By Richard Koubek
The times of the professor working solely within the confines of campus are bygone days as we academicians embrace the practicalities of new performance standards, rapid technological advances and simple economics.
In 1997, the Accreditation Board for Engineering and Technology (ABET) launched a new standard that seismically shifted our educational focus away from what we teach in the classroom to what our students learn. Core to this initiative is the collection of feedback and input from companies who hire our students, measuring student success along learning outcomes.
While industrial advisory boards for departments were a long-standing tradition, this impetus codified the role of industry feedback in shaping academic curriculums. As a result, departments administered a flurry of industry questionnaires and industrial advisory board meeting agendas were modified to include time for curriculum feedback discussions. All of the above, being well-documented in our accreditation submissions. This, for the most part, satisfied ABET accreditation standards and allowed the academy to resume business as usual.
It appears another paradigm shift in higher education is fast approaching for at least three reasons. First, technology in the workplace is changing more rapidly than the technology in most academic programs. Second, the economic downturn has taken a toll on departmental funding available for long-term investments in curriculum design and, third, institutions are struggling to keep up with the demand for computer scientists and engineering graduates across the country. No matter how tight the feedback loop, it ultimately always will be too slow.
As a result, the academy is slowly opening the doors of its inner circle and inviting our industry colleagues “into the kitchen.” Here, feedback is replaced by participation when it comes to curriculum design decisions. Evaluation becomes engagement, and serial input becomes simultaneous discussion and debate—in the hopes of creating a melting pot of ideas and innovation.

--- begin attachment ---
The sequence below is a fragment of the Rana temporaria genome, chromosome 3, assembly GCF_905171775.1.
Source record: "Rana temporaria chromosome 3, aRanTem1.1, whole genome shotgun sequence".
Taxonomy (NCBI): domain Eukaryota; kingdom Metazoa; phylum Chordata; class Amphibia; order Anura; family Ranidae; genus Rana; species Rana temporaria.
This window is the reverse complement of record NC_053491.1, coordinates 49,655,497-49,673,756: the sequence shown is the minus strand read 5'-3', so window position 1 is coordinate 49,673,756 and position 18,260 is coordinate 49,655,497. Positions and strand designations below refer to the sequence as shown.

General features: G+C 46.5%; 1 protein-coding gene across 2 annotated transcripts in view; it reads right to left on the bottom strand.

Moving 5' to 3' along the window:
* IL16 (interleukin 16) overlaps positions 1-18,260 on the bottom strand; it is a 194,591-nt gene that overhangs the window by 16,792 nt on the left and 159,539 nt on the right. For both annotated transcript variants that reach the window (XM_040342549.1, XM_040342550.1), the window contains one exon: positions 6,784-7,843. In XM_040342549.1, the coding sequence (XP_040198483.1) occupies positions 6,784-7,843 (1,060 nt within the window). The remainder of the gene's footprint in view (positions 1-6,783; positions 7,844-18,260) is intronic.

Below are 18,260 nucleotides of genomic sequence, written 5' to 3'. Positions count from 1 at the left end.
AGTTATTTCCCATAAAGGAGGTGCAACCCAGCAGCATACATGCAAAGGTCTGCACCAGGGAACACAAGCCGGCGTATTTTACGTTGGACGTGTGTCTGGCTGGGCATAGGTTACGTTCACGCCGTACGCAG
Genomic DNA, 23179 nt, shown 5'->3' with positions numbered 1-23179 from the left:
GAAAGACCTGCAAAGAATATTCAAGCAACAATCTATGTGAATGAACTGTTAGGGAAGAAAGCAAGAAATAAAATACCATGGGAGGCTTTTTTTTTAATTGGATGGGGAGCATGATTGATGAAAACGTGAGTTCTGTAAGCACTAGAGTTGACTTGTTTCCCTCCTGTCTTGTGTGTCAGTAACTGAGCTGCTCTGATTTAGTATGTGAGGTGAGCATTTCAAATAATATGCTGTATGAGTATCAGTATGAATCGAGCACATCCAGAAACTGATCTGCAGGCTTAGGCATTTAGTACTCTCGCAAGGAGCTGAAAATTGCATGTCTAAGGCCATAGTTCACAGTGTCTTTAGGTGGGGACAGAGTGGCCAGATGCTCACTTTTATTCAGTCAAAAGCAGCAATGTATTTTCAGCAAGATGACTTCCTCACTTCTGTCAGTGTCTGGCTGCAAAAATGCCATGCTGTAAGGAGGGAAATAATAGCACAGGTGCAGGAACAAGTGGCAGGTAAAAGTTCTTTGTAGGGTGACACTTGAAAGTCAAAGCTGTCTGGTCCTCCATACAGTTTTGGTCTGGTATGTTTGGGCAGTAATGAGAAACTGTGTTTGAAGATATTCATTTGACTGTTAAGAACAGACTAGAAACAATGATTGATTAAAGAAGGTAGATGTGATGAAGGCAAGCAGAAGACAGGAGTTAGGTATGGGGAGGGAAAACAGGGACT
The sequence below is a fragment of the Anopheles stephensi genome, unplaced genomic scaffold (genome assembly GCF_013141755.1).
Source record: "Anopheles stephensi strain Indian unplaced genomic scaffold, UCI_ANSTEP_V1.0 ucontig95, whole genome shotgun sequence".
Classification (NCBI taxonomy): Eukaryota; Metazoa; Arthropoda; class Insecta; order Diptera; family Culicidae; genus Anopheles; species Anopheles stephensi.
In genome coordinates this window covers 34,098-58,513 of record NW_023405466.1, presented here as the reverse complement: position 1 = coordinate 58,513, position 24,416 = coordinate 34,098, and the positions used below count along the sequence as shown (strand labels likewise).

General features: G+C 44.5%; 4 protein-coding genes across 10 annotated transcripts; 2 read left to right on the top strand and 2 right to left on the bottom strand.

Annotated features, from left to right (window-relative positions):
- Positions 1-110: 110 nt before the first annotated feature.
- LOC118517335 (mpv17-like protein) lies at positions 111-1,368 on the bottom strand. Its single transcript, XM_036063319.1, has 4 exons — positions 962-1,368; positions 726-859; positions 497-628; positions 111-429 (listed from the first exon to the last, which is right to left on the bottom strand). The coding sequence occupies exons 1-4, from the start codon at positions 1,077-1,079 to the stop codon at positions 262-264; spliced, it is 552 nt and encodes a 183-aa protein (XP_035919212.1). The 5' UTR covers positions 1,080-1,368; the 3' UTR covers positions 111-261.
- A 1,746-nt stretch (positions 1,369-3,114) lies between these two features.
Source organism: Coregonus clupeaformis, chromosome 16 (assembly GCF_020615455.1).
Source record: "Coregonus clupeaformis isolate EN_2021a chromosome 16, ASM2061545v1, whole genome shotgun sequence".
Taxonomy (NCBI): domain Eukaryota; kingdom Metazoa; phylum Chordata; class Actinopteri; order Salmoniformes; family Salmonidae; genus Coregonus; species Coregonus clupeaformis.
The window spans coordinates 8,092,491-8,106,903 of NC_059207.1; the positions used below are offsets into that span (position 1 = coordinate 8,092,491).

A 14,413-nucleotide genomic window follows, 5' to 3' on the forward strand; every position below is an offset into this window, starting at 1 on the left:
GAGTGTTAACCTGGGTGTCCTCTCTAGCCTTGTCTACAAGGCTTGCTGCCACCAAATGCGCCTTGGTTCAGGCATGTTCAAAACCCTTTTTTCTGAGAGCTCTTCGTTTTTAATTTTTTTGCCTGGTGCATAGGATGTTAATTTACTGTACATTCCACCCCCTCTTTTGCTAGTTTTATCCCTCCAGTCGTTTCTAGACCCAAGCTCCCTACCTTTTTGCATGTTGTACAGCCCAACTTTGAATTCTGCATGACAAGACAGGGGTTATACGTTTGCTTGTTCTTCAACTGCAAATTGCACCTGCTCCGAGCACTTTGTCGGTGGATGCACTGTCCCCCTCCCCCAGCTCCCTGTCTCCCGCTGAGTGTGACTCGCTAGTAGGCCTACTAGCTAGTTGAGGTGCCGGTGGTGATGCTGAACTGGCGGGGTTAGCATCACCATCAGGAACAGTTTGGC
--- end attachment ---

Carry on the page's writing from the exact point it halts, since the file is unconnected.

This goes beyond bringing guest lecturers in classes, asking opinions on our graduates’ performance and collaborating with an industry partner on a course. It is one in which academic faculty and industry representatives work together as a team, bound together by their joint interest in the curriculum of the students – and future employees.
I am watching this unfold presently in LSU’s computer science program. This fall, the computer science faculty launched a major effort to revitalize the undergraduate curriculum. IBM recently announced a new service center in Baton Rouge. The collaboration was born. The faculty invited IBM and other industry representatives to the table for curriculum discussions. IBM has made available experts from around the world to participate. The meetings are held jointly and the discussions are lively. Both groups are taking a risk, but the potential outcome is enticing: a rigorous academic curriculum that is intensely contemporary with industry—verging on an outcome well beyond each of us individually.